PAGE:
LMD:  I admit I began to lose patience with Mina after a while.  Seeing her being so wretched and be exploited over and over eventually made me just want to shake her.  Was there any thought to the possibility that Mina was so pathetic and had so many hardships one after the other that audiences would lose sympathy for her?

SS-w:  Of course I had concerns about that. {Laughs}  But the story that I wanted to tell with this was of story of a human being who was utterly, completely thrown away like a piece of trash.  I do believe that sometimes there are people in this world, who, no matter what, some people cannot be saved.  They just keep on.  And so when you think of the first scene with Mina, she looks as if she’s thrown away somewhere; she’s just lying down in a desolate place.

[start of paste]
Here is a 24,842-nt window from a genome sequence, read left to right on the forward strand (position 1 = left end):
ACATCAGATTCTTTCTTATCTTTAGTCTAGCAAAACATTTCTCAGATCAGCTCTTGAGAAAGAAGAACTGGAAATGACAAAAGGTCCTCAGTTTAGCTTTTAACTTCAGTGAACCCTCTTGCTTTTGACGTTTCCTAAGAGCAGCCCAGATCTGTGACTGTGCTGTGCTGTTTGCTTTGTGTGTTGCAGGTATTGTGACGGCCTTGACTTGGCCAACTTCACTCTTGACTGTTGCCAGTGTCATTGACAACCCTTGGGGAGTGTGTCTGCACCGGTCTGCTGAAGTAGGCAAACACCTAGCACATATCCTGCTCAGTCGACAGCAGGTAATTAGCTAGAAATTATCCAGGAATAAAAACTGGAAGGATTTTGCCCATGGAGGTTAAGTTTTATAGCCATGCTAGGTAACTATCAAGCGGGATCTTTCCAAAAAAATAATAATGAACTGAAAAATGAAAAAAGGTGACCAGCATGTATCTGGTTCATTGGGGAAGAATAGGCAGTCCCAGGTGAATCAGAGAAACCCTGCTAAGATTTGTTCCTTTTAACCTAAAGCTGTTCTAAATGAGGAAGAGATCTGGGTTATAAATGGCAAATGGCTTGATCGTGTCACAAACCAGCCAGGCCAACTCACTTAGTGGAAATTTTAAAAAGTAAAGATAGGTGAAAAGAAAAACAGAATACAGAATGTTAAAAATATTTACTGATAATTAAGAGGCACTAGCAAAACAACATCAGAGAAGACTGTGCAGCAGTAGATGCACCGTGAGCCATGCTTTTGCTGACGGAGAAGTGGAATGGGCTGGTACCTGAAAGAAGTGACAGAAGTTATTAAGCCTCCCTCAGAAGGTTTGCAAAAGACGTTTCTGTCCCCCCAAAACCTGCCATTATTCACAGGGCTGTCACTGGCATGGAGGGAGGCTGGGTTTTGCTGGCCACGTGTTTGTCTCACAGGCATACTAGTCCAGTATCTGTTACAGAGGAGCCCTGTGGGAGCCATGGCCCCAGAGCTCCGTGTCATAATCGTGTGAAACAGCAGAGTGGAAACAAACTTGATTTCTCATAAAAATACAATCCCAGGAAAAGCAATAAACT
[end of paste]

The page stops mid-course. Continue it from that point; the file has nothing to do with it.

When I was conceiving the story for Mina and imagining how she could hit this sort of rock-bottom for herself, I sort of imagined that the world just keeps knocking her down continuously without fail.  It just keeps knocking her down.  And she lives in a world where if you don’t have as much self-esteem, or if you’re not as strong, you just plummet with that.  Also, because the homeless girl that I saw in the café left such a strong impression on me, I think those two things came together, as well.

 

LMD:  Madonna is a very unconventional film in that the movie doesn’t really have any winners.  The doctors are prepared to do the opposite of their Hippocratic Oath by killing a girl and her baby.  The comatose old Chairman was a bad dad to his illegitimate son.  The son is a sociopath.  Our main protagonist commits an unspeakable crime, and our main victim is a pathetic prostitute.